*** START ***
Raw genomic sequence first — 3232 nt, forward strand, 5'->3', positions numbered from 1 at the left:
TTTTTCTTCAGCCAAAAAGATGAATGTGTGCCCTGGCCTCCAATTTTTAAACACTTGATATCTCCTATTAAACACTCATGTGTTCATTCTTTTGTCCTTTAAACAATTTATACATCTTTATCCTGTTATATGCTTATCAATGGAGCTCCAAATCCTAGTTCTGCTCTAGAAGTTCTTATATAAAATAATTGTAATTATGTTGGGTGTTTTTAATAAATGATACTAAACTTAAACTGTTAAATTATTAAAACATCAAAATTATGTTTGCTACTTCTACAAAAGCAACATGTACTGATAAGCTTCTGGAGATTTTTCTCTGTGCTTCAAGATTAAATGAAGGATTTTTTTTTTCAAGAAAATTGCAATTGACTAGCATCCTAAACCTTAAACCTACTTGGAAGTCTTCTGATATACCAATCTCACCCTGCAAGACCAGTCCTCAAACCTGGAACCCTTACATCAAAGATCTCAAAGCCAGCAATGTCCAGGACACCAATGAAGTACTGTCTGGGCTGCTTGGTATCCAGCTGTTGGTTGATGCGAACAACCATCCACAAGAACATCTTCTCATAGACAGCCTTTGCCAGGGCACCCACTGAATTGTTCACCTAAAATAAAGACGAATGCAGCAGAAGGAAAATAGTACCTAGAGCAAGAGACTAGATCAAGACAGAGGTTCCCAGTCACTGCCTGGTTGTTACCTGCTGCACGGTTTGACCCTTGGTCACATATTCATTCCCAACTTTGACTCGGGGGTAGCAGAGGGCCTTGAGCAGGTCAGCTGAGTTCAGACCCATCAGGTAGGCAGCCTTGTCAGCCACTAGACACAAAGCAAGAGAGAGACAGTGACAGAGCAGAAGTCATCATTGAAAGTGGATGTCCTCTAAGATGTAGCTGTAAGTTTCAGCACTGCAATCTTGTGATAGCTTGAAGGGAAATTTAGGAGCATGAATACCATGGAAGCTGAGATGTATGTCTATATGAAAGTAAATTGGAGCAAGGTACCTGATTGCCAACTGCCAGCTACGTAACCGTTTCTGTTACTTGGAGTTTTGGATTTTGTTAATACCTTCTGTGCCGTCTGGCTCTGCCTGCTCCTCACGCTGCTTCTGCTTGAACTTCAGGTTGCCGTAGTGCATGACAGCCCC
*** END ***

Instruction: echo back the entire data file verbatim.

Raw genomic sequence first — 3232 nt, forward strand, 5'->3', positions numbered from 1 at the left:
TTTTTCTTCAGCCAAAAAGATGAATGTGTGCCCTGGCCTCCAATTTTTAAACACTTGATATCTCCTATTAAACACTCATGTGTTCATTCTTTTGTCCTTTAAACAATTTATACATCTTTATCCTGTTATATGCTTATCAATGGAGCTCCAAATCCTAGTTCTGCTCTAGAAGTTCTTATATAAAATAATTGTAATTATGTTGGGTGTTTTTAATAAATGATACTAAACTTAAACTGTTAAATTATTAAAACATCAAAATTATGTTTGCTACTTCTACAAAAGCAACATGTACTGATAAGCTTCTGGAGATTTTTCTCTGTGCTTCAAGATTAAATGAAGGATTTTTTTTTTCAAGAAAATTGCAATTGACTAGCATCCTAAACCTTAAACCTACTTGGAAGTCTTCTGATATACCAATCTCACCCTGCAAGACCAGTCCTCAAACCTGGAACCCTTACATCAAAGATCTCAAAGCCAGCAATGTCCAGGACACCAATGAAGTACTGTCTGGGCTGCTTGGTATCCAGCTGTTGGTTGATGCGAACAACCATCCACAAGAACATCTTCTCATAGACAGCCTTTGCCAGGGCACCCACTGAATTGTTCACCTAAAATAAAGACGAATGCAGCAGAAGGAAAATAGTACCTAGAGCAAGAGACTAGATCAAGACAGAGGTTCCCAGTCACTGCCTGGTTGTTACCTGCTGCACGGTTTGACCCTTGGTCACATATTCATTCCCAACTTTGACTCGGGGGTAGCAGAGGGCCTTGAGCAGGTCAGCTGAGTTCAGACCCATCAGGTAGGCAGCCTTGTCAGCCACTAGACACAAAGCAAGAGAGAGACAGTGACAGAGCAGAAGTCATCATTGAAAGTGGATGTCCTCTAAGATGTAGCTGTAAGTTTCAGCACTGCAATCTTGTGATAGCTTGAAGGGAAATTTAGGAGCATGAATACCATGGAAGCTGAGATGTATGTCTATATGAAAGTAAATTGGAGCAAGGTACCTGATTGCCAACTGCCAGCTACGTAACCGTTTCTGTTACTTGGAGTTTTGGATTTTGTTAATACCTTCTGTGCCGTCTGGCTCTGCCTGCTCCTCACGCTGCTTCTGCTTGAACTTCAGGTTGCCGTAGTGCATGACAGCCCC